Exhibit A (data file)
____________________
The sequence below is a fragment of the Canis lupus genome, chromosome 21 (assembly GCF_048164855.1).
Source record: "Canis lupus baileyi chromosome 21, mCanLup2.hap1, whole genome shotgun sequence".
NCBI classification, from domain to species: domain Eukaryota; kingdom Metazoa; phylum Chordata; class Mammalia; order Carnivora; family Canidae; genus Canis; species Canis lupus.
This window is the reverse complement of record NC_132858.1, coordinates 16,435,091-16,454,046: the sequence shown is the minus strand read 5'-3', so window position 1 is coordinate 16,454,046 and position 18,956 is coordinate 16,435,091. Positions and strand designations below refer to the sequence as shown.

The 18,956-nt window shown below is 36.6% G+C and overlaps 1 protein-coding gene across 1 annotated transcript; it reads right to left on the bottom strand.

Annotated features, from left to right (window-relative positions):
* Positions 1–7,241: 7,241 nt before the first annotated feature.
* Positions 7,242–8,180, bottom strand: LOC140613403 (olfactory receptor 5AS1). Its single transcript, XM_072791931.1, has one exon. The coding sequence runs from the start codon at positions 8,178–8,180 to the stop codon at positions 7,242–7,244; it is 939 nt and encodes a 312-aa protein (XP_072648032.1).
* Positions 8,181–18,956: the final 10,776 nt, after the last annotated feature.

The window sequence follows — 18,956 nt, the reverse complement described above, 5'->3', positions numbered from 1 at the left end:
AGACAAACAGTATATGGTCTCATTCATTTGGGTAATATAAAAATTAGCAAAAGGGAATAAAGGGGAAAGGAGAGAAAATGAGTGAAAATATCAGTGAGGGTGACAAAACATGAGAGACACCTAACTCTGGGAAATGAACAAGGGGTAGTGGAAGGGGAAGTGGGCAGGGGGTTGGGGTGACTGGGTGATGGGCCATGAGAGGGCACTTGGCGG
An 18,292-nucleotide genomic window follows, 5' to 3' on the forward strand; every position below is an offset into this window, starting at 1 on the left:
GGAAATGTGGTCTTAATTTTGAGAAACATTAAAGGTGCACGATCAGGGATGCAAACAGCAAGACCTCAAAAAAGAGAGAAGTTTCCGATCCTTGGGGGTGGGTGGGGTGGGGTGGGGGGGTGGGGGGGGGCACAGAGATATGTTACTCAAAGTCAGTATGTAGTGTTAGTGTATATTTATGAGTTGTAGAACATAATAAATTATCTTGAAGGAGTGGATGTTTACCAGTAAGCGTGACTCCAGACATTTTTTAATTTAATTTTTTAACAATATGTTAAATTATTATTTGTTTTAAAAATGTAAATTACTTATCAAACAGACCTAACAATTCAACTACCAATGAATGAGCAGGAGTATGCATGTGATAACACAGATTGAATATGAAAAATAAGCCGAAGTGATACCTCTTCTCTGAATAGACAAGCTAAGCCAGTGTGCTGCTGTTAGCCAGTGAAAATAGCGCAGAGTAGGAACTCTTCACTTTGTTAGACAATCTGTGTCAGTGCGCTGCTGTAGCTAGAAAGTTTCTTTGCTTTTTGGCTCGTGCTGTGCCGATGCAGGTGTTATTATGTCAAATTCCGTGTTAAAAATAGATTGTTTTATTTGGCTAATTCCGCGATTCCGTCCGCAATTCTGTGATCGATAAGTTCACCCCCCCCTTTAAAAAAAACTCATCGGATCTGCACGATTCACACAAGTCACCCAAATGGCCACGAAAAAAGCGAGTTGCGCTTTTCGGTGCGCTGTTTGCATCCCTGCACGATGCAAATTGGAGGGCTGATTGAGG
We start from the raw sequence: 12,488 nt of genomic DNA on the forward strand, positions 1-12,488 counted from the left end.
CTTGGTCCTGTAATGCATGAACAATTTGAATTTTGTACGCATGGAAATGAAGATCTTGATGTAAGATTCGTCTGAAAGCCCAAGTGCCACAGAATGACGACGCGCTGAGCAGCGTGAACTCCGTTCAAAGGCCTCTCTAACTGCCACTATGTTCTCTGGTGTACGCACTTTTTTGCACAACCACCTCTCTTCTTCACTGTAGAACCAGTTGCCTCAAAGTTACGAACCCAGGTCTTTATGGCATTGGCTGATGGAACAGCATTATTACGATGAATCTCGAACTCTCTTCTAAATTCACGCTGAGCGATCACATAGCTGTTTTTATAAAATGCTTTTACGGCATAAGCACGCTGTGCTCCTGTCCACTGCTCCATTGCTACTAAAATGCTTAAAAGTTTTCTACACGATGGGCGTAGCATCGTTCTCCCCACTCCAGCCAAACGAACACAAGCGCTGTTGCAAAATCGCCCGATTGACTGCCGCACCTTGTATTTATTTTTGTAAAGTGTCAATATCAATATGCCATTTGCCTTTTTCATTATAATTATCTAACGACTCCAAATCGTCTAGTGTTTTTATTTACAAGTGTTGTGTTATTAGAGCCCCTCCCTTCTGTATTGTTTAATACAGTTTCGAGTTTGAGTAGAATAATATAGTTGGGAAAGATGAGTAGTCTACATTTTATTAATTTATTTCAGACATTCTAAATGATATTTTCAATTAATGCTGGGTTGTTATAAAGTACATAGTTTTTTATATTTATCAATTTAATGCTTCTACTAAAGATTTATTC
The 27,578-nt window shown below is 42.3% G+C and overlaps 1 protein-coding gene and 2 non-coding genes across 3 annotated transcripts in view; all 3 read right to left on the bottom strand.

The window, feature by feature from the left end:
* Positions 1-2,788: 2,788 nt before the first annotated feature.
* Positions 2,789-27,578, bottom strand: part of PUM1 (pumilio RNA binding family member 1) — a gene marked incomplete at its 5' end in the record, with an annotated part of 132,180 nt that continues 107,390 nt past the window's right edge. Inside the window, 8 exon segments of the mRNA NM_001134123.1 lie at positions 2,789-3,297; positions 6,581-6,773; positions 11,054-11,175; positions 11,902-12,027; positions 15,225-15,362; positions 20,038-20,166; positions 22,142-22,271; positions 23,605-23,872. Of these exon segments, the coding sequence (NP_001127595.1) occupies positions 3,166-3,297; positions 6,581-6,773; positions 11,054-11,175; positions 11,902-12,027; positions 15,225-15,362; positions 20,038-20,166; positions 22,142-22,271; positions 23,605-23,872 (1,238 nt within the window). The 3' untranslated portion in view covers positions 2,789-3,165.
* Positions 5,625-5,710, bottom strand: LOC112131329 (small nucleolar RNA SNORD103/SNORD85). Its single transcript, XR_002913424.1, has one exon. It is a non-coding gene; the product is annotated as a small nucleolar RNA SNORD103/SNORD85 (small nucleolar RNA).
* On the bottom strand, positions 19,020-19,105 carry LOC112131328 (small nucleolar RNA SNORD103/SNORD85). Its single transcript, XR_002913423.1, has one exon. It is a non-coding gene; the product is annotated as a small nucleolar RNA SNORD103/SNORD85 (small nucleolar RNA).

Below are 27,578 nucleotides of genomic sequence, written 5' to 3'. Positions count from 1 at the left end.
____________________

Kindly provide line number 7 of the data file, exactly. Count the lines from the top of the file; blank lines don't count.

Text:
* Positions 1–7,241: 7,241 nt before the first annotated feature.